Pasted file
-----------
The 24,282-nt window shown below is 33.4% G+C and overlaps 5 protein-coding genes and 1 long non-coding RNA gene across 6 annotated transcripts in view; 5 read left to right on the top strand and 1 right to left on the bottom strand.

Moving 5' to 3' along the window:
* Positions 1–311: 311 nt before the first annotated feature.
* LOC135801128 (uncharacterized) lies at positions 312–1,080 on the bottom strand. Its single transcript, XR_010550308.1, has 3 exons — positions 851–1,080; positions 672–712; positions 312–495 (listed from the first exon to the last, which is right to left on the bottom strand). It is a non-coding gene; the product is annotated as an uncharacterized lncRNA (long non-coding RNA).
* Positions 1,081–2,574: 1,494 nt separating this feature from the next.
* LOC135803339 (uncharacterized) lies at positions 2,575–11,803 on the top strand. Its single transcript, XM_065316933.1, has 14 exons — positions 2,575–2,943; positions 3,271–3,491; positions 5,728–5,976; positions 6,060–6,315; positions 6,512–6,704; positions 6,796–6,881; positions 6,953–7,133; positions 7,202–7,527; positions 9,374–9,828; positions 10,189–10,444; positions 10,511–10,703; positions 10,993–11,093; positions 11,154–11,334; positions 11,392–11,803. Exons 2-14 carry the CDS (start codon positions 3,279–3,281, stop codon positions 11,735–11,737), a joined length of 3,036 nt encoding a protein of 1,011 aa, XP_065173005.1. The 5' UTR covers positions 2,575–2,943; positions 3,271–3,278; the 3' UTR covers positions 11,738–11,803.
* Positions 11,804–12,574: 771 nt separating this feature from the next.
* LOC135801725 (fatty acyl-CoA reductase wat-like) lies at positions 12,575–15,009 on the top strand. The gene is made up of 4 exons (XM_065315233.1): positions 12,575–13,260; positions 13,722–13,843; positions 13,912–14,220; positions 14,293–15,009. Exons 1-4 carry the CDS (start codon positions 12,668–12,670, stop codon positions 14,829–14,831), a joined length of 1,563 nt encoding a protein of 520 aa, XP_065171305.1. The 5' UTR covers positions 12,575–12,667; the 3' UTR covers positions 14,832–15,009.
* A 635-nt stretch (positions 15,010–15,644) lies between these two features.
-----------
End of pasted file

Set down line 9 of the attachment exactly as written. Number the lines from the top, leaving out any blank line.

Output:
* A 635-nt stretch (positions 15,010–15,644) lies between these two features.